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And I have here in my
hand the instruments

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that we use at the
Chicago Lying-In Hospital.

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They facilitate the operation,
but ordinary syringes

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will do the work just as well.

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We use a novacaine-cocaine solution, one half of one percent,

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And we add two minims of adrenaline

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to every ounce of the solution.

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We use seven or eight ounces, sometimes nine or ten,

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and we have never had any cases of poisoning,

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or any trouble whatever.

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After the baby is born, a
quarter of a grain of morphine

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and 1/150th of scopolamine are given.

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Solomon said that you should
have an understanding heart.

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And this will help you a great deal in your

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operating under local anesthesia.

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No tugging, no pulling,
no jarring of the patient.

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Gentleness all the time,
and you will succeed.

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Now gentlemen, let us
proceed to the amphitheater

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where we will do the operation.

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Now Mrs. Herman, we
are ready to start.

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Don’t be afraid.

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It will hurt just a little
when the baby comes.

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I’ll prepare you.

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If any of my work should
give you pain, say ouch.

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But don’t move.

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Pubis.

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Navel.

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We use a very fine needle to make a wheel in the skin.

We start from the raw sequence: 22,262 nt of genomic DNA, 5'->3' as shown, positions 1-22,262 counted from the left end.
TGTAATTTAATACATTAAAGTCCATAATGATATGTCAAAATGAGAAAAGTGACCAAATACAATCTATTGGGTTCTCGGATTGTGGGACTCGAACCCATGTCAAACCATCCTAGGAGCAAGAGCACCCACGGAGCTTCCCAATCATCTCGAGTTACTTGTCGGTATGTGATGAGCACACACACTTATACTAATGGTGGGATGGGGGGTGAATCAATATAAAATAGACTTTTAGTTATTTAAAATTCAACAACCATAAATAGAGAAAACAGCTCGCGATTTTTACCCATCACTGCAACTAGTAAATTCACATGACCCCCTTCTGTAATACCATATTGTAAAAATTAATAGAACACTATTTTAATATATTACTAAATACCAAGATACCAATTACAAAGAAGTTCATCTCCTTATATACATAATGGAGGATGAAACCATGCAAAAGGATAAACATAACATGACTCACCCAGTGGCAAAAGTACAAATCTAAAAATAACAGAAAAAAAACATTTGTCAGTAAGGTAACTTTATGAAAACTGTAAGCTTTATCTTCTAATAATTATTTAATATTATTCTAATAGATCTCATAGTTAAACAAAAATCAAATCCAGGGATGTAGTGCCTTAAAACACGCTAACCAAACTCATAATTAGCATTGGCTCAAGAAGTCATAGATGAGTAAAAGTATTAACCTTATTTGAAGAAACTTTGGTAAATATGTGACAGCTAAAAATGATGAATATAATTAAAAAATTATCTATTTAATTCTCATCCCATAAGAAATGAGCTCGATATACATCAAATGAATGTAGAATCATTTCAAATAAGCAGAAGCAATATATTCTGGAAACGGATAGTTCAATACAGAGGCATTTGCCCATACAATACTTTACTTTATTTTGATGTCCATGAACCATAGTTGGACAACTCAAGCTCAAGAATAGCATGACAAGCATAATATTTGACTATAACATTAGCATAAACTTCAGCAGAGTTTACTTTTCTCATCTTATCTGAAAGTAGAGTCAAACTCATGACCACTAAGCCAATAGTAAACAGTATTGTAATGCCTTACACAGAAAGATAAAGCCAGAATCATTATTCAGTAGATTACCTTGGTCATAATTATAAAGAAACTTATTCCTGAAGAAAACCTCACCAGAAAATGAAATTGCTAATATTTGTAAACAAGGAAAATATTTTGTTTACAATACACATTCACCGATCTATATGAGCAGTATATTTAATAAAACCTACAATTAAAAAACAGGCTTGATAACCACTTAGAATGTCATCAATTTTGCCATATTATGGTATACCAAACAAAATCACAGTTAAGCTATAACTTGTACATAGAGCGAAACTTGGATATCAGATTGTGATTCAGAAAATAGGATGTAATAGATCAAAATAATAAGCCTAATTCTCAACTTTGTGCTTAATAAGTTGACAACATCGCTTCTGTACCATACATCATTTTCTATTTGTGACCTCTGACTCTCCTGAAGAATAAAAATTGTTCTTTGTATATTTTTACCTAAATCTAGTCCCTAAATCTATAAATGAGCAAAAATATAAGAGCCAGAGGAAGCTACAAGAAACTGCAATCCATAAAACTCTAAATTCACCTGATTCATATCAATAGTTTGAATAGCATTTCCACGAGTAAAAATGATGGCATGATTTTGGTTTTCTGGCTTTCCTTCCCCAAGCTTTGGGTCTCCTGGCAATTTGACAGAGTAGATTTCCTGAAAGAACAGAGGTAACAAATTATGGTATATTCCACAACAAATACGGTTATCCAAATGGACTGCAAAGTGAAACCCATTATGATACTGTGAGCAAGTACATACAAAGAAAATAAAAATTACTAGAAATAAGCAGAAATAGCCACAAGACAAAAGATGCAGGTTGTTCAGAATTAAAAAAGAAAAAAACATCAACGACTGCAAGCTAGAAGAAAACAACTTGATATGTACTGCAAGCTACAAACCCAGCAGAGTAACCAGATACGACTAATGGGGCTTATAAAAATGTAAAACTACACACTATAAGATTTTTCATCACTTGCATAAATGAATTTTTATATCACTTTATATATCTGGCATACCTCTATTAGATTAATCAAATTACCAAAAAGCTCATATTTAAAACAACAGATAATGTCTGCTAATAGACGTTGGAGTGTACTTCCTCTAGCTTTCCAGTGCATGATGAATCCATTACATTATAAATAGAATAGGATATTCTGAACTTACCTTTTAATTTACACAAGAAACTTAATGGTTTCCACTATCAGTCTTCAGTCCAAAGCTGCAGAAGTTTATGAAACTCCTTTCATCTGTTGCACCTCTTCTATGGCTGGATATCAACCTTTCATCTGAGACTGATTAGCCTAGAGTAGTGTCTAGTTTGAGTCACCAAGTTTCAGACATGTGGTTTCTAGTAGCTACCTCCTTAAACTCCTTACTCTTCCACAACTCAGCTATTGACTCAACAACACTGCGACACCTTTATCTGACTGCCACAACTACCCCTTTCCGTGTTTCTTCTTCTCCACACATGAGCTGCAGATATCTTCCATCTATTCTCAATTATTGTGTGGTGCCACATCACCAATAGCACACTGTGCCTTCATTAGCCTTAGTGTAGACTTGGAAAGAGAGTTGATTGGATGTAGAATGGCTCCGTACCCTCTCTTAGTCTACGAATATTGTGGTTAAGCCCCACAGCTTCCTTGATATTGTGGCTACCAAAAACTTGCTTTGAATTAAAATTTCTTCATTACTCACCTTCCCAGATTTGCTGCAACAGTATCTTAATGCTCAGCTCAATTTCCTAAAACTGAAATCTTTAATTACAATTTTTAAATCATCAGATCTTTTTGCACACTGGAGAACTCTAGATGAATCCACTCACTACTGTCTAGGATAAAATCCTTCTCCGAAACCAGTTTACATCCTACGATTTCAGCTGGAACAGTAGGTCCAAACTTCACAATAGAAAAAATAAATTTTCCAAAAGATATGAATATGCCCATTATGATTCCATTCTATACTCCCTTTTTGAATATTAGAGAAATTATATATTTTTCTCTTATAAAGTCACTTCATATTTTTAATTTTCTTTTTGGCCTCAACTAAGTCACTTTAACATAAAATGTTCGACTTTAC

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Then the big needle doesn’t
hurt when it goes in.

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Inject the novocaine into the skin itself, and, of course,

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into the fascia
right under the skin.

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Inject as you move
the needle in and out.

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Do you feel that?

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[Patient:] No.

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[Dr. DeLee:] Do you feel that?

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[Patient:] No, Doctor.

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[Dr. DeLee:] That’s good.

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You’re going to see the grey seam,

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where the loose peritoneum
of the uterus becomes firmly
adherent.

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See how loose it is here?

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…but I prefer the scissors.

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[…]

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On this drawing, you see where the clamps go,

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and how the scissors cut the lower uterus in the front.

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On this pelvis, you see how
the forceps are to be applied,

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and the head delivered.

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See the hammer
effect of the forceps.

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Slowly, no hurry.

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Now Mrs. Herman, the
baby is about to come.

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Be brave.

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Don’t squirm.

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Breathe quietly.

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And in a very few moments, you will hear the baby cry.

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[…]

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I am putting my finger
in the baby’s mouth

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to bring it to the front.

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Be careful,